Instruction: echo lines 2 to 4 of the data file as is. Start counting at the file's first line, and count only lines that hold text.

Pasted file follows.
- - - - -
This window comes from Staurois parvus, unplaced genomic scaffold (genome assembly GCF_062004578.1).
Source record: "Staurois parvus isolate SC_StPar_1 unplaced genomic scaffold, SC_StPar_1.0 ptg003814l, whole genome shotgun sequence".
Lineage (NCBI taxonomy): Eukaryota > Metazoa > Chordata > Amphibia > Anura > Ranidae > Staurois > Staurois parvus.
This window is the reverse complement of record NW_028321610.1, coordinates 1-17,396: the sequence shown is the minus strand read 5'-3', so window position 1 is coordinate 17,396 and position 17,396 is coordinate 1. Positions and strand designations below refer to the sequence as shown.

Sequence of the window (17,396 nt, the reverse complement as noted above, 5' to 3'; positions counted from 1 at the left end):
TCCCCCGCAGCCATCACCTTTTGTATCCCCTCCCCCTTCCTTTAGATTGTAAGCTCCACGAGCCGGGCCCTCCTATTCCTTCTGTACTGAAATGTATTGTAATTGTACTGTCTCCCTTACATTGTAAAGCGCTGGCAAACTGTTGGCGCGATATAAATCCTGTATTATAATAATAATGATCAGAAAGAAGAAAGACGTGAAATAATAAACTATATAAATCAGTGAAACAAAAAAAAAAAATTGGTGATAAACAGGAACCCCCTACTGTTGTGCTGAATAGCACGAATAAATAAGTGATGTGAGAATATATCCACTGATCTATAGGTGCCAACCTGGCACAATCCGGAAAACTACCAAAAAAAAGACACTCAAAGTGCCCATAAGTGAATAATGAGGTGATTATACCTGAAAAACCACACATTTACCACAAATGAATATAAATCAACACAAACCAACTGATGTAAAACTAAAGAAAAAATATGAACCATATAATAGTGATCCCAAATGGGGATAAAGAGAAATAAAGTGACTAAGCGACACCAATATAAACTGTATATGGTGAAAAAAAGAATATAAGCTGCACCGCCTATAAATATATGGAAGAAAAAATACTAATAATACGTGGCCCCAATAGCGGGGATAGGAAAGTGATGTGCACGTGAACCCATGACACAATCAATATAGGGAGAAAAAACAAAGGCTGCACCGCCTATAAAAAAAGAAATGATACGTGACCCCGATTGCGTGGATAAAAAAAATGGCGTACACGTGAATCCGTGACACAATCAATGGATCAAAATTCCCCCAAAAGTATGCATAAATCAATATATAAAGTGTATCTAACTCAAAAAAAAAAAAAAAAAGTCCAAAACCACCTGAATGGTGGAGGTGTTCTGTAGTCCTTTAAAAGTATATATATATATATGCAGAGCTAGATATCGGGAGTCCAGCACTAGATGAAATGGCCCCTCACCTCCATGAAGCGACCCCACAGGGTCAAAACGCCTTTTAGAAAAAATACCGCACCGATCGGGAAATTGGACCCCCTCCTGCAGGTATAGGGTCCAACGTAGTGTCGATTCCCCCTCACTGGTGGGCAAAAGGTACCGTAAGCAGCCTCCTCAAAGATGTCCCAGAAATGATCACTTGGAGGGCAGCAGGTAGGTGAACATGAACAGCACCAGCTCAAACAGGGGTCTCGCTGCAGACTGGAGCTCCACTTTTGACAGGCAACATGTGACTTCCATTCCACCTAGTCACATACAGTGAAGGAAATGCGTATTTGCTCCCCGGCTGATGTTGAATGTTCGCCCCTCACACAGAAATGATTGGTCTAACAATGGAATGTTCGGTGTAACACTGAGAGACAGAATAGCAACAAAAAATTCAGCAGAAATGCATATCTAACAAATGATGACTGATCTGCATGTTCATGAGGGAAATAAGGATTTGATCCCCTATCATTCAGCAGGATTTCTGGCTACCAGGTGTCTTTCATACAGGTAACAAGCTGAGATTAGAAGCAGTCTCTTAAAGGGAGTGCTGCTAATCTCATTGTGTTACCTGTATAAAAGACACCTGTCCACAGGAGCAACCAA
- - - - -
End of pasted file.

Source record: "Staurois parvus isolate SC_StPar_1 unplaced genomic scaffold, SC_StPar_1.0 ptg003814l, whole genome shotgun sequence".
Lineage (NCBI taxonomy): Eukaryota > Metazoa > Chordata > Amphibia > Anura > Ranidae > Staurois > Staurois parvus.
This window is the reverse complement of record NW_028321610.1, coordinates 1-17,396: the sequence shown is the minus strand read 5'-3', so window position 1 is coordinate 17,396 and position 17,396 is coordinate 1. Positions and strand designations below refer to the sequence as shown.